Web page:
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Film Review – Good Kill


I always view any new film Andrew Niccol directs with interest, since he was responsible for The Truman Show and Gattaca (as writer and writer/director respectively). Good Kill, his latest, is every bit as fascinating, absorbing and relevant as his best work.

Niccol regular Ethan Hawke is terrific in the lead as Tom Egan, a drone pilot for the US air force – or, as detractors of the drone programme refer to it, ”chair force”. Set in 2010, and supposedly based on real events, the film is a chilling depiction of the psychological toll drone warfare takes on those pulling the triggers.

The first act, when drone strikes are carried out under the control of the military, is alarming enough. But at least the officers giving the orders, including Egan’s conflicted superior (the excellent Bruce Greenwood), try their hardest to avoid civilian casualties and target known combatants only. However, once the CIA get involved in act two, things get considerably murkier, with moral lines crossed with disturbing regularity. With no assurance that targets are military, and with CIA analysts speaking coldly of acceptable collateral damage, Egan comes to think what he is involved with is no better than terrorism.

One thing this film does very well is depict military personnel as three dimensional characters who question the morality of their actions, in spite of the fact that they know they have to follow orders. As one character puts it, “We aren’t here to argue whether or not this is a just war. For us, it’s just war”. The viewer however, is invited to think long and hard about the decisions taken by the CIA, who, in a stroke of genius by Niccol, are depicted as the menacing red light on a phone as they speak down the line on a conference call. In addition, there is something intriguingly detached and decidedly surreal in the way Egan drives back to his suburban Las Vegas home where his wife and children wait, after his daily routine of dropping bombs in other countries thousands of miles away. As a former F-16 pilot, Egan finds himself longing to actually fly and be in genuine harm’s way again, complaining that he feels like a coward.

I should probably add the usual warnings for strong language, as well as sexual violence (in a couple of horrifying scenes where drone pilots have no choice but to observe a Taliban rapist without taking any action), but none of it is gratuitous or out of context. Indeed, the way Egan doesn’t swear, in contrast to his comrades and commanding officer, is a revealing element of his bottled up character that becomes important as the plot unfolds.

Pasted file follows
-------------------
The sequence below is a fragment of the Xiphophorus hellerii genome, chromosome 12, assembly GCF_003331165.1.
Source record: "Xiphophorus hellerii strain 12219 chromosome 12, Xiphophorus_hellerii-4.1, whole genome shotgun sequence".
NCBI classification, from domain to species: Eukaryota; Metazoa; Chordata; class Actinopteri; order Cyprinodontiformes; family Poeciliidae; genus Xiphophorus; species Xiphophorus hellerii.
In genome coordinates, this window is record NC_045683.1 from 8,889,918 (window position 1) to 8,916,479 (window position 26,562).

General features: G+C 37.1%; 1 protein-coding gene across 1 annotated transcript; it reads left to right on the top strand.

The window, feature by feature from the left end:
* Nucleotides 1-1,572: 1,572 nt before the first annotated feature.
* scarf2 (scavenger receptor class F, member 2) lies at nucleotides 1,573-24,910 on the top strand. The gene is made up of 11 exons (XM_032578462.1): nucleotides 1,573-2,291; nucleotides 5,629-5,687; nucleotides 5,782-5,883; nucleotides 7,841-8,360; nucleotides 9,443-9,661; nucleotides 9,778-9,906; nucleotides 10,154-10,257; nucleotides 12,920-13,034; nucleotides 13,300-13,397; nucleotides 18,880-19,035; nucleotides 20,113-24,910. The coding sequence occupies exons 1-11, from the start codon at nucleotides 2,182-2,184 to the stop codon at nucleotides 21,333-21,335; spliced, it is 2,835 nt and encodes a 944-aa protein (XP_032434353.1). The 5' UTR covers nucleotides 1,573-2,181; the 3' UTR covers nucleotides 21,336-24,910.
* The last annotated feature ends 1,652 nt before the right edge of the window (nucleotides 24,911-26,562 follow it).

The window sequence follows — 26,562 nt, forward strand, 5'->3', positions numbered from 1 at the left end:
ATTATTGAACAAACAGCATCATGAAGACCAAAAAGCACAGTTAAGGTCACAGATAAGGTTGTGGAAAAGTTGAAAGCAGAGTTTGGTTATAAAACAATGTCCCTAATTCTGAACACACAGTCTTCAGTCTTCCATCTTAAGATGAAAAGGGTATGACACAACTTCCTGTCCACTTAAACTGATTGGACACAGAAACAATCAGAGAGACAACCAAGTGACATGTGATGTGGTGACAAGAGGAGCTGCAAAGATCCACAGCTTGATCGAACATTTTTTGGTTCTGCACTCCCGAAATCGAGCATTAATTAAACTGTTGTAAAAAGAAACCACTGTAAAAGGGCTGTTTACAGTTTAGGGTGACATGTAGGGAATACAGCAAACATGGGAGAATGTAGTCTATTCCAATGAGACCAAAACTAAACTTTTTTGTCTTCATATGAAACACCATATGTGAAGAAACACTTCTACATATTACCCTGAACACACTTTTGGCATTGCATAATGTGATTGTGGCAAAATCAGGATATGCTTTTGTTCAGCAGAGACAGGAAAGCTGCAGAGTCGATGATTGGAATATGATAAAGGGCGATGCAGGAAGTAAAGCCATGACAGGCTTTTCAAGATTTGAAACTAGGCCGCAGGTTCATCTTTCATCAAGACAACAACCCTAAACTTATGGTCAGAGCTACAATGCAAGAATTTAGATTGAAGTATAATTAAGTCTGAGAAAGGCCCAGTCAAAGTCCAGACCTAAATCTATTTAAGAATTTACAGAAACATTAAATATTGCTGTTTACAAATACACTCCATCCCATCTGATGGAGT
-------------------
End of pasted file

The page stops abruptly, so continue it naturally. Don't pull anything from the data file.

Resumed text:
All things considered, Good Kill is a gripping, dramatic and thought provoking piece of work.

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Film Review – John Wick


There are two ways I could review John Wick. The first is to call it an utterly ridiculous, cliché-ridden, excessively violent, meat-headed action movie that does nothing in particular to further the art of cinema. The second way is pretty much identical, but to add that it is an immensely entertaining guilty pleasure.

This is a slick, bloodthirsty, no-holds-barred revenge flick starring Keanu Reeves, playing the eponymous antihero. Grieving for his dead wife, ex-Russian mob muscle John Wick receives a further blow when the son of his former employer, not realising Wick’s major bad-ass credentials, breaks into his house, beats him up, kills his (extremely cute) puppy and steals his beloved mustang. At which point, Wick snaps and decides to get seriously Old Testament on his attacker, and woe betide anyone who stands in his way.

Of course, inevitably Wick’s former boss and a ton of heavies do stand in his way. Cue a lot of agreeably disreputable, crunchy, ketchup-splattery violence that will no doubt offend some (there’s a good deal of swearing too). However, fans of the genre will lap up director Chad Stahelski’s slick execution of various niftily choreographed set pieces, including a number involving Willem Dafoe’s hired sniper that play particularly well.

Keanu Reeves has always been an actor of limited range, but he is actually very good as Wick, and the film serves as a reminder that he was also well cast in action movies such as Point Break, Speed and The Matrix. Elsewhere the rest of the cast (including Ian McShane, Lance Reddick, Adrianne Palicki and Michael Nyqvist) do their best with essentially one-dimensional roles, and the afore-mentioned clichés that come thick and fast. For instance, yet again, when Wick is at the mercy of the villain, audiences everywhere will wonder why the guy just doesn’t put a bullet in his head instead of wittering on about sharing common ground.

Ultimately this is rubbish, but it is very well put together rubbish. If your idea of a good time is Keanu Reeves exacting righteous vengeance on spoilt, puppy killing psychopathic Russian mobsters, you could do a lot worse than John Wick.

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Love vs Honour – the cover

This May I am releasing a new novel entitled Love vs Honour.

LvsHonour 1600 x 2400

For the cover, my regular designer Charles Bown had a serious challenge. How to convey the mood of events in the book without giving away too much?

I had a number of discussions with Charles, and various options were considered, but many of the stronger ideas could not be used, again for fear of spoilers.

Ultimately, Charles proposed a monochrome, defocussed image with silhouettes on a beach. I am very pleased with the finished image.